The Henkel share, on the other hand, has lost around 30 percent of its value since its high in mid-2017:
The price developments show that, contrary to their reputation, value stocks are anything but boring. But why was the Procter & Gamble share able to gain so strongly while that of the competitor Henkel lost significantly? And which of the two stocks is the better buy today? The answers to all of these questions, which Warren Buffett could have asked, can be found here.
Procter & Gamble and Henkel as competitors
We have already prepared our own stock analysis for both Procter & Gamble and Henkel, in which we look at the business models of both companies.
The two brand giants face each other as direct competitors in two segments. The following table shows which segments these are and which company generates more sales:
In contrast to Procter & Gamble, Henkel operates in a cyclical segment with adhesives, because a large proportion of the customers there come from industry, for example the automotive industry. An economic downturn would mean headwinds for around 40 percent of Henkel’s sales, which is why the risk for Henkel shares tends to be greater. From this point of view, a valuation discount compared to the Procter & Gamble share is justified.
Procter & Gamble vs Henkel – which stock is the better buy?
After the Procter & Gamble share has risen by over 100% within 1 ½ years, the question arises as to whether the train has already left or whether the share offers further price potential. The Henkel share, on the other hand, could be a turnaround candidate after falling 30 percent since its all-time high. With the help of the dynamic stock valuation, we check how much potential there is in both stocks.
Does the Procter & Gamble share have even more price potential?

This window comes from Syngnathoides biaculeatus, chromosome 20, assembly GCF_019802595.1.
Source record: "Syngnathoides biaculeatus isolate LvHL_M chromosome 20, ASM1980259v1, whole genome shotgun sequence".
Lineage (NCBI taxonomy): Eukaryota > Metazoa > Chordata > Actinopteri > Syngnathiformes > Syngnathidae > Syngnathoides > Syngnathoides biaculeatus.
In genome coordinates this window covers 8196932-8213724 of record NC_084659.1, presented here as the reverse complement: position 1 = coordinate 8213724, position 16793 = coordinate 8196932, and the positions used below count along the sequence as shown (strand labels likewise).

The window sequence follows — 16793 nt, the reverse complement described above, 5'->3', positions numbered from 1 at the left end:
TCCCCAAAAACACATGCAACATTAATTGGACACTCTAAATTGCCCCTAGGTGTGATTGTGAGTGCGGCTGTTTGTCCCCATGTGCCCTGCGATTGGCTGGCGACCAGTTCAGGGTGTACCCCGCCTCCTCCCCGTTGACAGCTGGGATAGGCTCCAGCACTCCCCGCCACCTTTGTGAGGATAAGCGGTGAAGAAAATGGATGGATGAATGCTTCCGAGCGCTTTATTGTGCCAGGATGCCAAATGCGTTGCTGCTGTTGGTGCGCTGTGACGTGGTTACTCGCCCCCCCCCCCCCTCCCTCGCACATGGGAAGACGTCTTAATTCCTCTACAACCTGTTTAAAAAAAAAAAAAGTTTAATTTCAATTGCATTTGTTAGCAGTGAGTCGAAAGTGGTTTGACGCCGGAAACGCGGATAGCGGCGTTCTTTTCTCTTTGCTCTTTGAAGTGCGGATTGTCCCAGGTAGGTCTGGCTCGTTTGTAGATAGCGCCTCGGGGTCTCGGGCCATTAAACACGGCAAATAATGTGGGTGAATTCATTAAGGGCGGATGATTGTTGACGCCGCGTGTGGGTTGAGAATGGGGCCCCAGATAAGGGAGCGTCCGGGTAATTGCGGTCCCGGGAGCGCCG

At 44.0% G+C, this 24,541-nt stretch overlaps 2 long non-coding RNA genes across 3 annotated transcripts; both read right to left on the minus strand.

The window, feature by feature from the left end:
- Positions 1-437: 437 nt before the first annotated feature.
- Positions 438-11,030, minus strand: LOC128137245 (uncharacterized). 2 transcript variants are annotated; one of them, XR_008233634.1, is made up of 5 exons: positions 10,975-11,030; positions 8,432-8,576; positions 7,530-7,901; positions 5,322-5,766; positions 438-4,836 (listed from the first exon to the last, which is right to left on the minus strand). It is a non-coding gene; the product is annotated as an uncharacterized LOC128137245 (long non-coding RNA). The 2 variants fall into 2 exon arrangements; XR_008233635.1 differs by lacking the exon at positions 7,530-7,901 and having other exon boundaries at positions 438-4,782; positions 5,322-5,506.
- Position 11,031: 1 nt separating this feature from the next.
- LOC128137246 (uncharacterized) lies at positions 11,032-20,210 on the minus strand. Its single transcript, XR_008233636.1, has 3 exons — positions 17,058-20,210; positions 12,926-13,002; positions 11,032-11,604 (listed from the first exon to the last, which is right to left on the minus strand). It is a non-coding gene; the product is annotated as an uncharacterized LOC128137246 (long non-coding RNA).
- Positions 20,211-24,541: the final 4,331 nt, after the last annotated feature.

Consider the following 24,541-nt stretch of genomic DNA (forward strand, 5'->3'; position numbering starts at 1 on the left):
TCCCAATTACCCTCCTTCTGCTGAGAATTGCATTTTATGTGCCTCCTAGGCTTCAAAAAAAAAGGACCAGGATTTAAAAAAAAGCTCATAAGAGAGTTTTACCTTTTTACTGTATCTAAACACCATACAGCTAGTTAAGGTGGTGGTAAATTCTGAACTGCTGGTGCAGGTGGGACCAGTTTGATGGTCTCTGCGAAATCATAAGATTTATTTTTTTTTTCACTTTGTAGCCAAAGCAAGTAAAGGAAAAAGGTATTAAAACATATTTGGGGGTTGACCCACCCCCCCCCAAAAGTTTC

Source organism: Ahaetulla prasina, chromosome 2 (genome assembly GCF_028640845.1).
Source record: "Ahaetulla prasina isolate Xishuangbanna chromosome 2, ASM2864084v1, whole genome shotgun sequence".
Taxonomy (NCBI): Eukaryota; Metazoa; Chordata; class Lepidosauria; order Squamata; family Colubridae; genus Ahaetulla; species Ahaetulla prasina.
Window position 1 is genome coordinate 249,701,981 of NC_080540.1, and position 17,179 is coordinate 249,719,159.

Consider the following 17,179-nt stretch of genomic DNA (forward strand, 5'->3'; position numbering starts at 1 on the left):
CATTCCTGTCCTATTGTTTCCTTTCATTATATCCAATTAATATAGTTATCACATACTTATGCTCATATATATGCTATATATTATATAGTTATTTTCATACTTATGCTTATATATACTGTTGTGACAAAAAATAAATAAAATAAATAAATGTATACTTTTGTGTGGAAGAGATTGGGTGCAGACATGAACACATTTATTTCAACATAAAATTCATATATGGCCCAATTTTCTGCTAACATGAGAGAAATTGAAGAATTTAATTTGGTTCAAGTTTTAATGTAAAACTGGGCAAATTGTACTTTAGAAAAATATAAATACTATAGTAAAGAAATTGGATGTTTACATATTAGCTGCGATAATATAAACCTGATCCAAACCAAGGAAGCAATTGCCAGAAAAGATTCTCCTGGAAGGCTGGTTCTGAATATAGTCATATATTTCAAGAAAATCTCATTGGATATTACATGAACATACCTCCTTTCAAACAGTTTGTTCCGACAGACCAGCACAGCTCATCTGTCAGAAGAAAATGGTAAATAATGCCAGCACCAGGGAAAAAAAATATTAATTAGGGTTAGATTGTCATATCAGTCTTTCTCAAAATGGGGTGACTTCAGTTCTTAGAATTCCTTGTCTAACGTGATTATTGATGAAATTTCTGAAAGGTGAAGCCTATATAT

|Procter & Gamble share|
|Market capitalization||€ 297.3 billion|
|Stability dividend||0.99 from max. 1.0|
|Stability gain||0.57 of max. 1.0|
Procter & Gamble shareholders had to survive a ten-year dry spell from the beginning of 2008 to mid-2018 before the share got going again:
The reason for the long sideways phase was stagnating sales for years with strongly fluctuating margins. Due to massive acquisitions such as the mega-acquisition of Gilette in 2005 for USD 57 billion, Procter & Gamble had put on too much fat and lost focus in the confusion of many brands. In 2015, the management took action. The big cleanup followed, as a result of which the brand portfolio was reduced from 200 to 65, factories were built in cheaper emerging markets, and marketing spending was redirected to more efficient and cost-effective digital marketing channels. In fiscal 2017, sales and adjusted profit finally increased again. Nevertheless, it took another year for the market to reward the corporate restructuring and for the share to skyrocket.
However, the price doubling has left its mark on the stock’s valuation. The current P / E based on adjusted earnings is 25.6, well above the average P / E over the last 10 years of 20.8. Accordingly, the Procter & Gamble share appears to be significantly overvalued. In view of the company’s new growth dynamic, you can grant the share a slightly higher multiple than 20.8 – for example 22. But even in this case, the Procter & Gamble share remains airily valued with a fair value for the current financial year of 122 USD, which is offset by an actual share price of USD 137. A correction to the fair value determined in this way would mean a price loss of 10 percent. The fair value based on the dividend (blue line) also indicates an overvaluation of the share.
Fortunately, according to analyzes, earnings will continue to rise in the following years, which means that if this scenario occurs, the fair value of the stock will also rise. By the end of fiscal year 2023, the fair value is expected to rise to USD 140 and thus above the current share price. The result would be a positive return expectation for the year of 3.2 percent: